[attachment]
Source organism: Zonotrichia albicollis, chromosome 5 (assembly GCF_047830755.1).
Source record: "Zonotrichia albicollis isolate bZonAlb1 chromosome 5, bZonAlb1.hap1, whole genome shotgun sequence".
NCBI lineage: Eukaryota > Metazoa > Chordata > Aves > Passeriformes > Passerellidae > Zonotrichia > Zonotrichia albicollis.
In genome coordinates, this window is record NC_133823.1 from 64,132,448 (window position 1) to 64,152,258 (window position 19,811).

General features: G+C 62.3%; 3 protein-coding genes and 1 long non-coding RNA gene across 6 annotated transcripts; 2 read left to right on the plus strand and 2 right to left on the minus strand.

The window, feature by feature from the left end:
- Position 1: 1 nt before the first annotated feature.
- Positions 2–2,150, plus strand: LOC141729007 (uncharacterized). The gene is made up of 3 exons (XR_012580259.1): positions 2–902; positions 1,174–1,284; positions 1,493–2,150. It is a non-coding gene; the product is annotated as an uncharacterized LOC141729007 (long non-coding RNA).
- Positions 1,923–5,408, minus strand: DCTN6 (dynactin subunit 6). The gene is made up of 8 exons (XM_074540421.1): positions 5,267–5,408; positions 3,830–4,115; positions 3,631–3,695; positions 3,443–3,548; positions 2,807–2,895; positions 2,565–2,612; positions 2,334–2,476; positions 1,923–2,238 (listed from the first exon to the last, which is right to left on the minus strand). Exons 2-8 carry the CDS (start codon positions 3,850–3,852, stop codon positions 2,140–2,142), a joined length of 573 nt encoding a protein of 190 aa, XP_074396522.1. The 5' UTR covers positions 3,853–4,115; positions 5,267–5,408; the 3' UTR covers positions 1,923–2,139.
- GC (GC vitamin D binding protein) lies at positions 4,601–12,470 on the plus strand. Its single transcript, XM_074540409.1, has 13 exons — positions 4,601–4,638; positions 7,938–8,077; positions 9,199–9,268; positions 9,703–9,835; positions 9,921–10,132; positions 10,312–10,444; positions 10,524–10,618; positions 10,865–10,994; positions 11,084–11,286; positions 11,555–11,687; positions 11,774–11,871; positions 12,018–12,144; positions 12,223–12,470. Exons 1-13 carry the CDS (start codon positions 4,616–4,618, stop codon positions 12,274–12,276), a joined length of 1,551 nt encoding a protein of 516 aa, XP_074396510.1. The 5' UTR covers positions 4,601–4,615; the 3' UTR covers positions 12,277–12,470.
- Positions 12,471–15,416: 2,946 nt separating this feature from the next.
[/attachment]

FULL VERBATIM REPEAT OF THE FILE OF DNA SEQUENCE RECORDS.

Source organism: Zonotrichia albicollis, chromosome 5 (assembly GCF_047830755.1).
Source record: "Zonotrichia albicollis isolate bZonAlb1 chromosome 5, bZonAlb1.hap1, whole genome shotgun sequence".
NCBI lineage: Eukaryota > Metazoa > Chordata > Aves > Passeriformes > Passerellidae > Zonotrichia > Zonotrichia albicollis.
In genome coordinates, this window is record NC_133823.1 from 64,132,448 (window position 1) to 64,152,258 (window position 19,811).

General features: G+C 62.3%; 3 protein-coding genes and 1 long non-coding RNA gene across 6 annotated transcripts; 2 read left to right on the plus strand and 2 right to left on the minus strand.

The window, feature by feature from the left end:
- Position 1: 1 nt before the first annotated feature.
- Positions 2–2,150, plus strand: LOC141729007 (uncharacterized). The gene is made up of 3 exons (XR_012580259.1): positions 2–902; positions 1,174–1,284; positions 1,493–2,150. It is a non-coding gene; the product is annotated as an uncharacterized LOC141729007 (long non-coding RNA).
- Positions 1,923–5,408, minus strand: DCTN6 (dynactin subunit 6). The gene is made up of 8 exons (XM_074540421.1): positions 5,267–5,408; positions 3,830–4,115; positions 3,631–3,695; positions 3,443–3,548; positions 2,807–2,895; positions 2,565–2,612; positions 2,334–2,476; positions 1,923–2,238 (listed from the first exon to the last, which is right to left on the minus strand). Exons 2-8 carry the CDS (start codon positions 3,850–3,852, stop codon positions 2,140–2,142), a joined length of 573 nt encoding a protein of 190 aa, XP_074396522.1. The 5' UTR covers positions 3,853–4,115; positions 5,267–5,408; the 3' UTR covers positions 1,923–2,139.
- GC (GC vitamin D binding protein) lies at positions 4,601–12,470 on the plus strand. Its single transcript, XM_074540409.1, has 13 exons — positions 4,601–4,638; positions 7,938–8,077; positions 9,199–9,268; positions 9,703–9,835; positions 9,921–10,132; positions 10,312–10,444; positions 10,524–10,618; positions 10,865–10,994; positions 11,084–11,286; positions 11,555–11,687; positions 11,774–11,871; positions 12,018–12,144; positions 12,223–12,470. Exons 1-13 carry the CDS (start codon positions 4,616–4,618, stop codon positions 12,274–12,276), a joined length of 1,551 nt encoding a protein of 516 aa, XP_074396510.1. The 5' UTR covers positions 4,601–4,615; the 3' UTR covers positions 12,277–12,470.
- Positions 12,471–15,416: 2,946 nt separating this feature from the next.